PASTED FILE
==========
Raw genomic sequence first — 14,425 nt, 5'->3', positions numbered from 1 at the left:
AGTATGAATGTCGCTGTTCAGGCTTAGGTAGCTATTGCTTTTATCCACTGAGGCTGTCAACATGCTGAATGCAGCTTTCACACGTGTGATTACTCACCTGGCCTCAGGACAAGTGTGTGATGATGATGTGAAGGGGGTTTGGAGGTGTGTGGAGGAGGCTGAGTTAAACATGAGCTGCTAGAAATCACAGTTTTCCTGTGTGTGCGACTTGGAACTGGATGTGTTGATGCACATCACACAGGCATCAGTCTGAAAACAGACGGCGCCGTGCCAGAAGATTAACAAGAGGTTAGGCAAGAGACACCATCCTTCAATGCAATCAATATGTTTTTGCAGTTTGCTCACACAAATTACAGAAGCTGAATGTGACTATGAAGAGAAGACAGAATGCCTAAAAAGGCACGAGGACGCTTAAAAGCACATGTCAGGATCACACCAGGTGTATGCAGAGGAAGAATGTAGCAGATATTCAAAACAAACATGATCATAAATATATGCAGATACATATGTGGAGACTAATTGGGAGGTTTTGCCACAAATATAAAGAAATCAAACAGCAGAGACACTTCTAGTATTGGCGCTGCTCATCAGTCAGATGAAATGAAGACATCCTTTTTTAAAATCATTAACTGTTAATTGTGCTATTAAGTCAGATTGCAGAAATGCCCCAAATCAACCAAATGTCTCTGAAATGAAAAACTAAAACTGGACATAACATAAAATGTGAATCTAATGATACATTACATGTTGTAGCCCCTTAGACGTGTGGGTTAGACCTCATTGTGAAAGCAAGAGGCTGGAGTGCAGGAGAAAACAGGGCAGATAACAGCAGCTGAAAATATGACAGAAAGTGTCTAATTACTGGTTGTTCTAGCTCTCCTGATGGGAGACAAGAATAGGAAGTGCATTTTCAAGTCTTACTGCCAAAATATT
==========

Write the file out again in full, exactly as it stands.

Raw genomic sequence first — 14,425 nt, 5'->3', positions numbered from 1 at the left:
AGTATGAATGTCGCTGTTCAGGCTTAGGTAGCTATTGCTTTTATCCACTGAGGCTGTCAACATGCTGAATGCAGCTTTCACACGTGTGATTACTCACCTGGCCTCAGGACAAGTGTGTGATGATGATGTGAAGGGGGTTTGGAGGTGTGTGGAGGAGGCTGAGTTAAACATGAGCTGCTAGAAATCACAGTTTTCCTGTGTGTGCGACTTGGAACTGGATGTGTTGATGCACATCACACAGGCATCAGTCTGAAAACAGACGGCGCCGTGCCAGAAGATTAACAAGAGGTTAGGCAAGAGACACCATCCTTCAATGCAATCAATATGTTTTTGCAGTTTGCTCACACAAATTACAGAAGCTGAATGTGACTATGAAGAGAAGACAGAATGCCTAAAAAGGCACGAGGACGCTTAAAAGCACATGTCAGGATCACACCAGGTGTATGCAGAGGAAGAATGTAGCAGATATTCAAAACAAACATGATCATAAATATATGCAGATACATATGTGGAGACTAATTGGGAGGTTTTGCCACAAATATAAAGAAATCAAACAGCAGAGACACTTCTAGTATTGGCGCTGCTCATCAGTCAGATGAAATGAAGACATCCTTTTTTAAAATCATTAACTGTTAATTGTGCTATTAAGTCAGATTGCAGAAATGCCCCAAATCAACCAAATGTCTCTGAAATGAAAAACTAAAACTGGACATAACATAAAATGTGAATCTAATGATACATTACATGTTGTAGCCCCTTAGACGTGTGGGTTAGACCTCATTGTGAAAGCAAGAGGCTGGAGTGCAGGAGAAAACAGGGCAGATAACAGCAGCTGAAAATATGACAGAAAGTGTCTAATTACTGGTTGTTCTAGCTCTCCTGATGGGAGACAAGAATAGGAAGTGCATTTTCAAGTCTTACTGCCAAAATATT